New data shows prostate cancer treatment may improve outcomes for Black men
Prostate cancer is the second-leading cause of cancer death in men across the U.S. In 2020 alone, more than 191,000 men will be newly diagnosed with prostate cancer, and more than 33,000 will die, said Jason Hafron, M.D., an advanced cancer specialist at the Michigan Institute of Urology and Director of Clinical Research and Director of Robotic Surgery at Beaumont Health. And, he added, the disease is much more likely to develop in Black men, who have the highest prostate cancer incidence rate of any racial or ethnic group in the world.
“The numbers are pretty shocking,” said Hafron.
However, there is plenty of hope, he said, thanks to significant research and new therapies developed in the last 10 years. One of those therapy options for men with advanced prostate cancer is immunotherapy.
“Immunotherapy is using patients’ own immune systems to fight the cancer,” said Hafron. “We’re seeing great responses in men with advanced prostate cancer, especially in African-American men.”
As a physician who specializes in advanced cases of prostate cancer, Hafron often uses immunotherapy with his patients. It has been a game-changer for treating later-stage cases, he said, both because of the results and the relative lack of long-term side effects compared to chemotherapy.
Recently published data on immunotherapy found a difference in the overall survival of Black men and white, non-Hispanic men with advanced prostate cancer. Patients included men treated at both academic and community settings in urology and oncology clinics, from 2011 to 2017. Researchers found that Black men saw a 50% reduction in the risk of death compared to Caucasians and lived 20 months longer (54.3 versus 33.4 months), explained Hafron.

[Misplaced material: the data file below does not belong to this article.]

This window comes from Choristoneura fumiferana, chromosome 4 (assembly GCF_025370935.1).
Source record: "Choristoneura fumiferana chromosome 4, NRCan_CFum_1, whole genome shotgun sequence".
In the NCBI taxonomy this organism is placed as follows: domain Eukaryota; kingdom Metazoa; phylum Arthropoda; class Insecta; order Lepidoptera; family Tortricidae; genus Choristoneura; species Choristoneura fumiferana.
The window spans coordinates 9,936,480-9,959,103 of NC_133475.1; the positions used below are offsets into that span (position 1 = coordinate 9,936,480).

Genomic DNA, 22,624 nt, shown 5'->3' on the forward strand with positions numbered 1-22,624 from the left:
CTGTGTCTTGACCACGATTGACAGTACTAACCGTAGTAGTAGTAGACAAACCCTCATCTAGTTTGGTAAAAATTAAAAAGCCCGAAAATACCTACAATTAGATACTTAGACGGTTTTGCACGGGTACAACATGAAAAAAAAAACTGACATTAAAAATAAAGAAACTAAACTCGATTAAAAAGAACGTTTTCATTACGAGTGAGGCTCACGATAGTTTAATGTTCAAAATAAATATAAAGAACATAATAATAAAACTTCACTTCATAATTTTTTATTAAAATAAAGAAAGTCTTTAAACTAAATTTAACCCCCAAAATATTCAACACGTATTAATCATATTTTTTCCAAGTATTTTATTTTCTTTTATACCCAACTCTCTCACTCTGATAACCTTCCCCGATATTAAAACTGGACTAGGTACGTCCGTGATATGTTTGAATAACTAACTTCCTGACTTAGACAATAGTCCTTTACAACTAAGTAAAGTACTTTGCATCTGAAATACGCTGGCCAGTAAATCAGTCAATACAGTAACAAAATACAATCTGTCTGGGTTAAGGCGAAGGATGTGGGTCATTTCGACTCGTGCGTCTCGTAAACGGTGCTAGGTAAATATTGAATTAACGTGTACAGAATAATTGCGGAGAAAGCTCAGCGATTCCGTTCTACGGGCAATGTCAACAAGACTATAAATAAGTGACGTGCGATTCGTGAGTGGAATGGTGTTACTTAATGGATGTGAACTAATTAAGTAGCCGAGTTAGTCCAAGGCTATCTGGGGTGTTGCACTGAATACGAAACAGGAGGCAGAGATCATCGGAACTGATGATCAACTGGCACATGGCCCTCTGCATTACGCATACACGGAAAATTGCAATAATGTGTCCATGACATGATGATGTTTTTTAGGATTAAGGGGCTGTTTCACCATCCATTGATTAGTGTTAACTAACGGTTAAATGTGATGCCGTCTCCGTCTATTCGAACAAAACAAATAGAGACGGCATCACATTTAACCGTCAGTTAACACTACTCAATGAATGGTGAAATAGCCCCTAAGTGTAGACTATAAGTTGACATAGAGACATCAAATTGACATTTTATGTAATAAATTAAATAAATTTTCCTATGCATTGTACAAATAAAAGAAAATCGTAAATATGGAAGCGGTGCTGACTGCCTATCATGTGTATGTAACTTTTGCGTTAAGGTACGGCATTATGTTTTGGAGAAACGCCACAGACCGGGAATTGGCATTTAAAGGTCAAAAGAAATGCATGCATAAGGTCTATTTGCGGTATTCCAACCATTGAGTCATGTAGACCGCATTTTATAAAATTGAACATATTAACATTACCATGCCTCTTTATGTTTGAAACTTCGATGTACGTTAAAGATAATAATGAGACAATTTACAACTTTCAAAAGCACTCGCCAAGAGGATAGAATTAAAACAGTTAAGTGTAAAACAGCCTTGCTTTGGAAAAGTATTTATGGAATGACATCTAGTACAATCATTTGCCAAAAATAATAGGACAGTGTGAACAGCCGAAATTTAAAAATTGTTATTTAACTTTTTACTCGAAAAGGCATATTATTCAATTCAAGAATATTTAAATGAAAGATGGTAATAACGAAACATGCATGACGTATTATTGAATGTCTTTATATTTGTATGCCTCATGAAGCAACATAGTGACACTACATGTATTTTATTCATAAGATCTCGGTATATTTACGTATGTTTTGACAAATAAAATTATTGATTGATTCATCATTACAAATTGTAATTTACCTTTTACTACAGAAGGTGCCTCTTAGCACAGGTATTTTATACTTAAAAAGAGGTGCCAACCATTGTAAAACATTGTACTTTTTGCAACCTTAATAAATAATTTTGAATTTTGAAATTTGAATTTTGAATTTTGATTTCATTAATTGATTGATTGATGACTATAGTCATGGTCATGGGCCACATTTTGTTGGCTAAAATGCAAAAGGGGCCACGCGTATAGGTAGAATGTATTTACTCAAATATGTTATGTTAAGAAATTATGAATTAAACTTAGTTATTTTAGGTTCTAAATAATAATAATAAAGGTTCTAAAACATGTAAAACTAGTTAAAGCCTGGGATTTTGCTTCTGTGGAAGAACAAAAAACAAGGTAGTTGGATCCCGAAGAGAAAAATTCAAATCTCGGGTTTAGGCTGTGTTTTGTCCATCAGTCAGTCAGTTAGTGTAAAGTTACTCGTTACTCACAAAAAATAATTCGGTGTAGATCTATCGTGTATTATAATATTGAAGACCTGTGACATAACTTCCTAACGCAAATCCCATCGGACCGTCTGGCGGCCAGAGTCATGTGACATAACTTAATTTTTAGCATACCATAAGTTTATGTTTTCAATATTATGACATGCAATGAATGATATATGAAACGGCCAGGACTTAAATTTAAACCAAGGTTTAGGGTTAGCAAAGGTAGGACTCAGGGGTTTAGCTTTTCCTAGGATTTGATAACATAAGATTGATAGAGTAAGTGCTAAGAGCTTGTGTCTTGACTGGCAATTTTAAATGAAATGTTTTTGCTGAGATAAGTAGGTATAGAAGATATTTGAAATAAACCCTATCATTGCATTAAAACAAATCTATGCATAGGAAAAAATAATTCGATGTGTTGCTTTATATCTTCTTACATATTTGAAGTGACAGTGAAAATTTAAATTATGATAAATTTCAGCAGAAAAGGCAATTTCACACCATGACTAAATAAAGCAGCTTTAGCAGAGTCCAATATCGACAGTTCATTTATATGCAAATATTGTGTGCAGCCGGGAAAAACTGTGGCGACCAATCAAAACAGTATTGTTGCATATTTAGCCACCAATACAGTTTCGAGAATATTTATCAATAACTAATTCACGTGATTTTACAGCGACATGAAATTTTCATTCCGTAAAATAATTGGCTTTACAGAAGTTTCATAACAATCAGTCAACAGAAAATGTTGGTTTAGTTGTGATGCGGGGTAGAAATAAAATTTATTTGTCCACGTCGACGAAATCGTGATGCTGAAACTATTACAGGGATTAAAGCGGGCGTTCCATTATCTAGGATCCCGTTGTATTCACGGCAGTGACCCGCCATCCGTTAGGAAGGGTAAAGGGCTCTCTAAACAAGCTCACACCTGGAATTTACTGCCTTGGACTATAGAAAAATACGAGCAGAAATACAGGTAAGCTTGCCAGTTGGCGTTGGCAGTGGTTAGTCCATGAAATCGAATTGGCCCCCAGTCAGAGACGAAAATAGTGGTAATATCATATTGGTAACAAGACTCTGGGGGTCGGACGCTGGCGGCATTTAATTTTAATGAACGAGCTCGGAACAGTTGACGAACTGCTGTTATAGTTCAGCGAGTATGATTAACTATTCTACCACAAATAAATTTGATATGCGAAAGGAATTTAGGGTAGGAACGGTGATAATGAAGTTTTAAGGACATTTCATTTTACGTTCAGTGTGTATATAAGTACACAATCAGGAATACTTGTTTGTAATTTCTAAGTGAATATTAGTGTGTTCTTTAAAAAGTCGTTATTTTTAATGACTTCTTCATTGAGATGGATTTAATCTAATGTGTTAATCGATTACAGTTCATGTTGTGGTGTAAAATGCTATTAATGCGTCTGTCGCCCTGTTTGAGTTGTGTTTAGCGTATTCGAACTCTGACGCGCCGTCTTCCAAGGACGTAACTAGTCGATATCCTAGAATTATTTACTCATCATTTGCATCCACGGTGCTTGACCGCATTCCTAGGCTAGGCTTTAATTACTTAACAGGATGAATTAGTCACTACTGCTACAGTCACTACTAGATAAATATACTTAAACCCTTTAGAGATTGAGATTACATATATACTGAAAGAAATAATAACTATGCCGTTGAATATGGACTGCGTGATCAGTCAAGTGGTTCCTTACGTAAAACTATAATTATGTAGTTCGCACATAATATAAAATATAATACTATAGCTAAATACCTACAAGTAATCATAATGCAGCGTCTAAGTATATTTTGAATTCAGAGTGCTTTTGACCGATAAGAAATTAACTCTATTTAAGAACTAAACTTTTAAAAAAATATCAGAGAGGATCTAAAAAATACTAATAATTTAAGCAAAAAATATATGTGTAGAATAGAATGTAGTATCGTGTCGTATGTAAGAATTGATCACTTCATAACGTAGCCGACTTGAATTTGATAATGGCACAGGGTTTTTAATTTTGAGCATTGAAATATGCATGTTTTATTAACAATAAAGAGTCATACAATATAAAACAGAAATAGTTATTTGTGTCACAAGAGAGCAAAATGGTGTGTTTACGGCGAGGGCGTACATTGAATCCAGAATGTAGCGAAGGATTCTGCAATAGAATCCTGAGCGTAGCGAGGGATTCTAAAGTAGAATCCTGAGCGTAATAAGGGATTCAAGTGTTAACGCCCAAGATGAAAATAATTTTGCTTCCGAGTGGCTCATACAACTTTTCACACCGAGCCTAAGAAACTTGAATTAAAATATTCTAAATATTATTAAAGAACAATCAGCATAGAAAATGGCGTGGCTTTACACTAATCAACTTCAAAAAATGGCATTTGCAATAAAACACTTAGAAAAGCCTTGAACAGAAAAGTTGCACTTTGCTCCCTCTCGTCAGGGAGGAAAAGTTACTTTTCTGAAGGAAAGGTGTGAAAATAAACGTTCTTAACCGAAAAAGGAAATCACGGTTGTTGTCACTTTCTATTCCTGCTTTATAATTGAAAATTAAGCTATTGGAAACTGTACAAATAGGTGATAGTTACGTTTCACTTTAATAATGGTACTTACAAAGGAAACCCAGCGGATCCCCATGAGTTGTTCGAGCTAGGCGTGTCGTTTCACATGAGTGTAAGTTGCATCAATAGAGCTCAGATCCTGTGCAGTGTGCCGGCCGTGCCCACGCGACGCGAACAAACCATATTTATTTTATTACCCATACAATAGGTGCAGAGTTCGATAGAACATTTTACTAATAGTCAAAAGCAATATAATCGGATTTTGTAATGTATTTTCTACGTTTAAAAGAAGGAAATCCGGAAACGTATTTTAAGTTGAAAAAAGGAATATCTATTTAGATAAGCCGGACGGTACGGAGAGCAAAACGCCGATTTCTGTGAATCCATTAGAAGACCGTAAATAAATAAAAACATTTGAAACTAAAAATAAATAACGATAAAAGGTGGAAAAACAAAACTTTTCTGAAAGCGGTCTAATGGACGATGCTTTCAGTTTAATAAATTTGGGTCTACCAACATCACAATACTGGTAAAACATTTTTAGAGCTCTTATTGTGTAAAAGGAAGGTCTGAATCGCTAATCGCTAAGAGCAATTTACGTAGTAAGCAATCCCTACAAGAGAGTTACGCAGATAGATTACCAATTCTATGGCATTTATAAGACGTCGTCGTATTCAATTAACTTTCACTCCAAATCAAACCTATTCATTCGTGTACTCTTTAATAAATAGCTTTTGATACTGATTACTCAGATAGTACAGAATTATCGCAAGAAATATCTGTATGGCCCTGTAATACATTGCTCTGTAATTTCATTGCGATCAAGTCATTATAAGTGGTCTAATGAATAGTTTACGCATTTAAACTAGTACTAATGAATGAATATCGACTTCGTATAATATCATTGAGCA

“That is huge,” he said. “That’s really never been seen in any significant trial.”
Findings were based on an analysis of a registry, so it is different from a controlled study, explained Hafron. It uniquely offers “real-life data about what’s going on in the community across the country.” The study collected experiences and survival rates of men who actually received immunotherapy to treat their advanced prostate cancer.
Hafron’s practice has 22 offices in the Greater Detroit and Southeast Michigan area, and, as an advanced cancer specialist, he’s often consulted for second and third opinions. He’s shocked when patients — especially Black men — haven’t been told about immunotherapy.
“We are very focused and very passionate” about making sure that Black men know their options and know they can get treated with immunotherapy, he said. “Cancer care across the country should be uniform.” He said it’s quite rare to discover a significant difference in response to a treatment based on race.
“This is a therapy where not only do they respond, but they respond better,” said Hafron. “African-American men should not be neglected or denied the therapy that has proven to be so effective.”
This month is Prostate Cancer Awareness Month, a time to spread the word about the disease’s prevalence, the importance of preventative screenings and potential treatment options.
Beyond awareness of treatment, Hafron urges all men to keep up with preventative health screenings for prostate cancer, even amid COVID-19. Clinics like his are taking every precaution possible and talking patients through any apprehension they might have about medical care.
“If we don’t continue to screen and treat these patients, the long-term outcomes will be worse,” he explained.
Delaying treatment is not necessary and can lead to more advanced cases at diagnosis. Prostate cancer is treatable, said Hafron. “We have so many new therapies where we can prolong a man’s life with few side effects.”
For more information about prostate cancer, visit Michigan Institute of Urology.